In our previous studies, we demonstrated that i.v. injections of tiny dose of PEGylated liposomes elicits the production of anti-PEG IgM,103105) and a subsequent dose injected on Day 3 accumulated in the spleen rather than in the liver.98) Further study indicated that PEGylated liposomes that accumulated in the spleen were taken up mainly by MZ-B cells with the help of bound anti-PEG IgM and subsequent complement activation. Binding of anti-PEG IgM to PEGylated liposomes is known to activate complement systems104) Thus, the PEGylated liposomes are decorated with C3 fragments.106) Generally, C3 fragments are recognized by CR2 on MZ-B cells, which are expressed at a higher level in MZ-B cells than in FO-B cells.32) Consequently, the second dose of PEGylated liposomes was selectively taken up by the MZ-B cells rather than by FO-B cells under our experimental conditions.

5.2. Enhancement of Humoral and Cellular Immune Responses by Delivery of Antigens to Splenic MZ-B Cells with PEGylated Liposomes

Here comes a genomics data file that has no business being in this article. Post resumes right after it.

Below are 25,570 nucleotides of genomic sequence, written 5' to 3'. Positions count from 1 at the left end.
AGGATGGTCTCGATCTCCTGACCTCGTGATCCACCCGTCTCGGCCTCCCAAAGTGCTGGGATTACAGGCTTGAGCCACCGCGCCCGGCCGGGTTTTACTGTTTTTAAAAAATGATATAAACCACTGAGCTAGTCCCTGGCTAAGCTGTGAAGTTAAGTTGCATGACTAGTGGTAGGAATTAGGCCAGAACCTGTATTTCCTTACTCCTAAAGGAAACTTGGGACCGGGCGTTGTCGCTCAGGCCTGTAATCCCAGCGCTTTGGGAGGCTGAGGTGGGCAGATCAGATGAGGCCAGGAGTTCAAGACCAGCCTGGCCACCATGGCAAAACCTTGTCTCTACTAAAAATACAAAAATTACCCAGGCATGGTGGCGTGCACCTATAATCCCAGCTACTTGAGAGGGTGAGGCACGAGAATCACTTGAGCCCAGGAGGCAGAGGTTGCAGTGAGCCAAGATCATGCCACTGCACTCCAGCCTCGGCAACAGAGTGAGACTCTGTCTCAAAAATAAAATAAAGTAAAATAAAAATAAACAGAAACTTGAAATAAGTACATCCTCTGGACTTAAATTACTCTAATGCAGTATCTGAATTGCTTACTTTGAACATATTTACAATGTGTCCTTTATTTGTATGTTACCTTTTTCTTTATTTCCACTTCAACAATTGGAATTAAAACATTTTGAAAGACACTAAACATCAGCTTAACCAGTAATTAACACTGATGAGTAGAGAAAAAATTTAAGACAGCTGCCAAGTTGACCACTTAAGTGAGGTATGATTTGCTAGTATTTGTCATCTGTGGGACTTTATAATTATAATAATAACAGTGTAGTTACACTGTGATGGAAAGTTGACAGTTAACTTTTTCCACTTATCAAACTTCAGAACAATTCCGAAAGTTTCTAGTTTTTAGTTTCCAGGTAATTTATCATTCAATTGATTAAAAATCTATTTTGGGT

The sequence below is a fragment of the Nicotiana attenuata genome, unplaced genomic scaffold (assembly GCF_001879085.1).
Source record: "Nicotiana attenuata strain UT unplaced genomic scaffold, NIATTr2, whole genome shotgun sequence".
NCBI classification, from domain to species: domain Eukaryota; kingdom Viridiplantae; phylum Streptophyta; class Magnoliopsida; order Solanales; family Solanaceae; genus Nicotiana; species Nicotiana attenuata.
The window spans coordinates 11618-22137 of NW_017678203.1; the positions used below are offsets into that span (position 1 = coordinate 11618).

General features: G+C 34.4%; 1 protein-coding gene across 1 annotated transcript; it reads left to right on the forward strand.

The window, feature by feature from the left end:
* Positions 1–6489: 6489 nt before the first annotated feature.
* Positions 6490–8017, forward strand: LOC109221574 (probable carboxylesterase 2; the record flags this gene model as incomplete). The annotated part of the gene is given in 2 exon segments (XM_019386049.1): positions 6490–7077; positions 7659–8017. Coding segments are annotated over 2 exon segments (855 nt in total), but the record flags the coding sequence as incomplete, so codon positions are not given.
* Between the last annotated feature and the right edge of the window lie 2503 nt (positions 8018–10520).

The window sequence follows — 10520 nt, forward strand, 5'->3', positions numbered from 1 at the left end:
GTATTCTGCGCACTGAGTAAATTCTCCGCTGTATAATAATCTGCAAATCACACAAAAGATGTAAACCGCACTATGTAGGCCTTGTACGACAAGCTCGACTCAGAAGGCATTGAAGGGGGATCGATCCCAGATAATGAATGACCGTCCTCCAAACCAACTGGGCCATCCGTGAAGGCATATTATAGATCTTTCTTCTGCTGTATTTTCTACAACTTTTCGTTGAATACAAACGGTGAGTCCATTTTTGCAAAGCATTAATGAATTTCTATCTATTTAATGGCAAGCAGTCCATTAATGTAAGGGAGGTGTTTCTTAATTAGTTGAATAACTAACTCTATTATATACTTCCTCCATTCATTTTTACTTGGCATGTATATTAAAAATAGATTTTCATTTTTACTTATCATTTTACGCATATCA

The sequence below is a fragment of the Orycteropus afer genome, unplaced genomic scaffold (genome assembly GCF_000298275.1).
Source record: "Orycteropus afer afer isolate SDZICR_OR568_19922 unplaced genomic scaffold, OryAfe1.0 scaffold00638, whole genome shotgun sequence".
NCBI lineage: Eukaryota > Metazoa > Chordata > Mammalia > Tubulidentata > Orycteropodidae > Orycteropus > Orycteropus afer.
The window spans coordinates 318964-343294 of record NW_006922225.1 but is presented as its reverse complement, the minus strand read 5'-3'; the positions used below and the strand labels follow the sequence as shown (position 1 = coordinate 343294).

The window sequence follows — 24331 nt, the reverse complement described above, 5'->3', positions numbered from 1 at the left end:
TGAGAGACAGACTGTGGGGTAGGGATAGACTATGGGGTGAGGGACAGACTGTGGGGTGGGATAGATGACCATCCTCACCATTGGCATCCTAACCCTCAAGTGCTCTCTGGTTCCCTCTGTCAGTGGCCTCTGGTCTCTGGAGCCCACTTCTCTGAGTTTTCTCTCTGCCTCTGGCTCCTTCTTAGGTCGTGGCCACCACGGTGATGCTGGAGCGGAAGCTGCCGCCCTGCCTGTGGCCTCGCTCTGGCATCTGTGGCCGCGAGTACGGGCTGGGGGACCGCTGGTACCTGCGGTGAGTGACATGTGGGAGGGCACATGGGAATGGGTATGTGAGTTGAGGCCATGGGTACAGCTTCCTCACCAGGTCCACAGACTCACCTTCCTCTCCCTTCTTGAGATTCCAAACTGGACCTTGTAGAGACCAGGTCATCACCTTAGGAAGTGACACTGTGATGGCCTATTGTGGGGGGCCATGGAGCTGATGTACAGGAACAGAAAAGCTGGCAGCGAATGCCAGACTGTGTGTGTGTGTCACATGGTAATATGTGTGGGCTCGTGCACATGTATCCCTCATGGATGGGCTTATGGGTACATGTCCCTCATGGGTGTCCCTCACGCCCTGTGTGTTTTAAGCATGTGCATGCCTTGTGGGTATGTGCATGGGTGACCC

Interestingly, further observation showed that following the capture of PEGylated liposomes, MZ-B cells transport the captured PEGylated liposomes to follicles in a time-dependent manner.98) Follicles are adjacent to the T-cell zones and to the sites of immune response maturation such as affinity maturation and the class switching of antibodies.31) Therefore, we hypothesized that follicular antigen delivery with PEGylated liposomes must enhance antibody production. OVA was encapsulated in the second dose of PEGylated liposomes for antigen delivery. Following a first i.v. injection of empty PEGylated liposomes for priming the immune system, a second dose was given. Consequently, the second dose enhanced the production of anti-OVA antibodies in mice and rats.107) The enhanced specific antibody production was cancelled by treatment with FTY720, which suppresses MZ-B cell-mediated follicular transport.108) In addition, s.c. immunization with empty PEGylated liposomes and OVA-loaded PEGylated liposomes induced few antibodies probably due to a lack of drainage to the spleen. These findings suggest that antigen delivery to splenic MZ-B cells and follicles, via repeated i.v. injection of PEGylated liposomes, is critical for the enhancement of specific antibody production and becomes an alternative immunization method, which will be useful in the design of new vaccines.